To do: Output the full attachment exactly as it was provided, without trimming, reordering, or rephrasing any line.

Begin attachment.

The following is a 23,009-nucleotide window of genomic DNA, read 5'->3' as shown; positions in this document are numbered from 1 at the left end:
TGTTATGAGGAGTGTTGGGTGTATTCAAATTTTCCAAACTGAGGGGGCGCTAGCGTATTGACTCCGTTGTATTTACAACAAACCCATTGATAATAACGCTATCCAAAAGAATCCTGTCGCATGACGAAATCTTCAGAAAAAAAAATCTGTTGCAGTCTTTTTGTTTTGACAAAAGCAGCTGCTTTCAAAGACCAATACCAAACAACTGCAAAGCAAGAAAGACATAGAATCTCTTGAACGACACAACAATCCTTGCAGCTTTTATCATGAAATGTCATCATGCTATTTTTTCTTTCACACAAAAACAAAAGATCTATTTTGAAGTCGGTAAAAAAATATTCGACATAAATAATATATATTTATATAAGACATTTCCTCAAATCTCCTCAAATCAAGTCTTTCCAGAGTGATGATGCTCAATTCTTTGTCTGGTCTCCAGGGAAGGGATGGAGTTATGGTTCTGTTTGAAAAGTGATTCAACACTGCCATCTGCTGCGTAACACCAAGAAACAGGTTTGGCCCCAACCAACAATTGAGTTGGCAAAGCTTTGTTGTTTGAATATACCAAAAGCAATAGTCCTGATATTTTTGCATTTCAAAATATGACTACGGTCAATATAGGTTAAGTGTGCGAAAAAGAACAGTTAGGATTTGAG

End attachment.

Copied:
The following is a 23,009-nucleotide window of genomic DNA, read 5'->3' as shown; positions in this document are numbered from 1 at the left end:
TGTTATGAGGAGTGTTGGGTGTATTCAAATTTTCCAAACTGAGGGGGCGCTAGCGTATTGACTCCGTTGTATTTACAACAAACCCATTGATAATAACGCTATCCAAAAGAATCCTGTCGCATGACGAAATCTTCAGAAAAAAAAATCTGTTGCAGTCTTTTTGTTTTGACAAAAGCAGCTGCTTTCAAAGACCAATACCAAACAACTGCAAAGCAAGAAAGACATAGAATCTCTTGAACGACACAACAATCCTTGCAGCTTTTATCATGAAATGTCATCATGCTATTTTTTCTTTCACACAAAAACAAAAGATCTATTTTGAAGTCGGTAAAAAAATATTCGACATAAATAATATATATTTATATAAGACATTTCCTCAAATCTCCTCAAATCAAGTCTTTCCAGAGTGATGATGCTCAATTCTTTGTCTGGTCTCCAGGGAAGGGATGGAGTTATGGTTCTGTTTGAAAAGTGATTCAACACTGCCATCTGCTGCGTAACACCAAGAAACAGGTTTGGCCCCAACCAACAATTGAGTTGGCAAAGCTTTGTTGTTTGAATATACCAAAAGCAATAGTCCTGATATTTTTGCATTTCAAAATATGACTACGGTCAATATAGGTTAAGTGTGCGAAAAAGAACAGTTAGGATTTGAG